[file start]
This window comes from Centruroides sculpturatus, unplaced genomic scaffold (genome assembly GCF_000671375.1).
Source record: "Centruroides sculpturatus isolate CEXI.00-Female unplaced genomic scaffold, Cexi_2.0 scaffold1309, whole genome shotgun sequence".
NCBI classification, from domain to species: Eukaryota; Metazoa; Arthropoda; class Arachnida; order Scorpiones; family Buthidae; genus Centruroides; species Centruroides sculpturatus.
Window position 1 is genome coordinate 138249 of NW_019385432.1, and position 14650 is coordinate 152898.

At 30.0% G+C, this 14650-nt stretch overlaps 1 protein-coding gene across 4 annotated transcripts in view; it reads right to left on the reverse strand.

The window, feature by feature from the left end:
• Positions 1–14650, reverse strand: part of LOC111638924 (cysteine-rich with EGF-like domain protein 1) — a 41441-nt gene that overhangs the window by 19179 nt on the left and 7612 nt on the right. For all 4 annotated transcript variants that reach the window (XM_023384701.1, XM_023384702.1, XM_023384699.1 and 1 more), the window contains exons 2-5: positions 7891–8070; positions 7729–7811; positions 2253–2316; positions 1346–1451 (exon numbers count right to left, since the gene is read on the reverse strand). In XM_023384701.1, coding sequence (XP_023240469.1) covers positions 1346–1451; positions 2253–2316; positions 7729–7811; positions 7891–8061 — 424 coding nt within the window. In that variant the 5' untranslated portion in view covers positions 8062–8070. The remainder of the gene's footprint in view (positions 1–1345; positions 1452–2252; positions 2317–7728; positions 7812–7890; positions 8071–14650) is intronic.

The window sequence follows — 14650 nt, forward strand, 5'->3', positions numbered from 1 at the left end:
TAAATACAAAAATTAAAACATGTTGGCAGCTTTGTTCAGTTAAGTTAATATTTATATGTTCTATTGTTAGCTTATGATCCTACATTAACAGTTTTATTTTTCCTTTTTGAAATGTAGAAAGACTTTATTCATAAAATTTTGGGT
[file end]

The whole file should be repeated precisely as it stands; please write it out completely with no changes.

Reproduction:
This window comes from Centruroides sculpturatus, unplaced genomic scaffold (genome assembly GCF_000671375.1).
Source record: "Centruroides sculpturatus isolate CEXI.00-Female unplaced genomic scaffold, Cexi_2.0 scaffold1309, whole genome shotgun sequence".
NCBI classification, from domain to species: Eukaryota; Metazoa; Arthropoda; class Arachnida; order Scorpiones; family Buthidae; genus Centruroides; species Centruroides sculpturatus.
Window position 1 is genome coordinate 138249 of NW_019385432.1, and position 14650 is coordinate 152898.

At 30.0% G+C, this 14650-nt stretch overlaps 1 protein-coding gene across 4 annotated transcripts in view; it reads right to left on the reverse strand.

The window, feature by feature from the left end:
• Positions 1–14650, reverse strand: part of LOC111638924 (cysteine-rich with EGF-like domain protein 1) — a 41441-nt gene that overhangs the window by 19179 nt on the left and 7612 nt on the right. For all 4 annotated transcript variants that reach the window (XM_023384701.1, XM_023384702.1, XM_023384699.1 and 1 more), the window contains exons 2-5: positions 7891–8070; positions 7729–7811; positions 2253–2316; positions 1346–1451 (exon numbers count right to left, since the gene is read on the reverse strand). In XM_023384701.1, coding sequence (XP_023240469.1) covers positions 1346–1451; positions 2253–2316; positions 7729–7811; positions 7891–8061 — 424 coding nt within the window. In that variant the 5' untranslated portion in view covers positions 8062–8070. The remainder of the gene's footprint in view (positions 1–1345; positions 1452–2252; positions 2317–7728; positions 7812–7890; positions 8071–14650) is intronic.

The window sequence follows — 14650 nt, forward strand, 5'->3', positions numbered from 1 at the left end:
TAAATACAAAAATTAAAACATGTTGGCAGCTTTGTTCAGTTAAGTTAATATTTATATGTTCTATTGTTAGCTTATGATCCTACATTAACAGTTTTATTTTTCCTTTTTGAAATGTAGAAAGACTTTATTCATAAAATTTTGGGT